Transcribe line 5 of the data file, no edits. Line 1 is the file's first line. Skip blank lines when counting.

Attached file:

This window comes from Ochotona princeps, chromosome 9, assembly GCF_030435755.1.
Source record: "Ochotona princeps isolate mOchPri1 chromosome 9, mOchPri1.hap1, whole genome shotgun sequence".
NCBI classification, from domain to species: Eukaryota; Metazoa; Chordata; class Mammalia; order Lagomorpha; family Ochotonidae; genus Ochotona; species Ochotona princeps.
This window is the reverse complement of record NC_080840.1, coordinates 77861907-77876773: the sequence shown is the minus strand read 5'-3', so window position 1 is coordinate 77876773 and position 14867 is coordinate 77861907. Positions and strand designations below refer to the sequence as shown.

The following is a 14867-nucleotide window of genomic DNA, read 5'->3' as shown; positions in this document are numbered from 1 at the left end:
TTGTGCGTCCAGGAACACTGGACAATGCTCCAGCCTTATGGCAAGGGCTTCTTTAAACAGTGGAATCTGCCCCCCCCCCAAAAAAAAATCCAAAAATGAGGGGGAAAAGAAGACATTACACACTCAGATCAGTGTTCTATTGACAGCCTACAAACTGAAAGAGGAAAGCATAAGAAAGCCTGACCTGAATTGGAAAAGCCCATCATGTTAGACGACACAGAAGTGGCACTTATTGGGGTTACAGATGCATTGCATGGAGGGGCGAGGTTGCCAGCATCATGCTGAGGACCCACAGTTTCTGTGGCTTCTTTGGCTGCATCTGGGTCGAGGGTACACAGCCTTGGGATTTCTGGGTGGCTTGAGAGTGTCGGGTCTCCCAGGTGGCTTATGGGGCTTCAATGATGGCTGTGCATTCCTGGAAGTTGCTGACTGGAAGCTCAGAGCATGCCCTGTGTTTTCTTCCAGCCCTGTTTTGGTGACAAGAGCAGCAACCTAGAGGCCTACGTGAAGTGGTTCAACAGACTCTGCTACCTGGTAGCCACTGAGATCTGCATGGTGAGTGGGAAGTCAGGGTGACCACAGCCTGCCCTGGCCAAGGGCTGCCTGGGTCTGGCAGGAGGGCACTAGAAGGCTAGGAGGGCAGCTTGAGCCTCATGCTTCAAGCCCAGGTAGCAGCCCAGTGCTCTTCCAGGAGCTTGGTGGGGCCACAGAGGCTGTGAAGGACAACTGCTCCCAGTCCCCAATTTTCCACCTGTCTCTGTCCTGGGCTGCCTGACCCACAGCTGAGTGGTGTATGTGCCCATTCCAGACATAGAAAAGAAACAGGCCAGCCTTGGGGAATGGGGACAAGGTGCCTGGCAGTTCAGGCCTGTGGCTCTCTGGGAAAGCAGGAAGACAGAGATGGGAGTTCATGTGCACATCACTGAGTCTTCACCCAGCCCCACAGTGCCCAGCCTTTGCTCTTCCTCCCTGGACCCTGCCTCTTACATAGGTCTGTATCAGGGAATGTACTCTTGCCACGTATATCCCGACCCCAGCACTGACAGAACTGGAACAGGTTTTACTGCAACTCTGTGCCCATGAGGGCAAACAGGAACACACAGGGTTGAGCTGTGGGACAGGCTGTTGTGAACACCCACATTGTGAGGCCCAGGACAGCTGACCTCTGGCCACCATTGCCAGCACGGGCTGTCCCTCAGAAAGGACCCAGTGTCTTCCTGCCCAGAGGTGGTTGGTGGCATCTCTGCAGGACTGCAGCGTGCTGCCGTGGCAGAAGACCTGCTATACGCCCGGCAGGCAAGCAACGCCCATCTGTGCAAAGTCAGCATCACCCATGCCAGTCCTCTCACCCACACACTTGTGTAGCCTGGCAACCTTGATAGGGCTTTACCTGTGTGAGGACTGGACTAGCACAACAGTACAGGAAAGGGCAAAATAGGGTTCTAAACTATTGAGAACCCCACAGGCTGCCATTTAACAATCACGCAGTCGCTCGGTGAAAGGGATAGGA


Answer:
The following is a 14867-nucleotide window of genomic DNA, read 5'->3' as shown; positions in this document are numbered from 1 at the left end: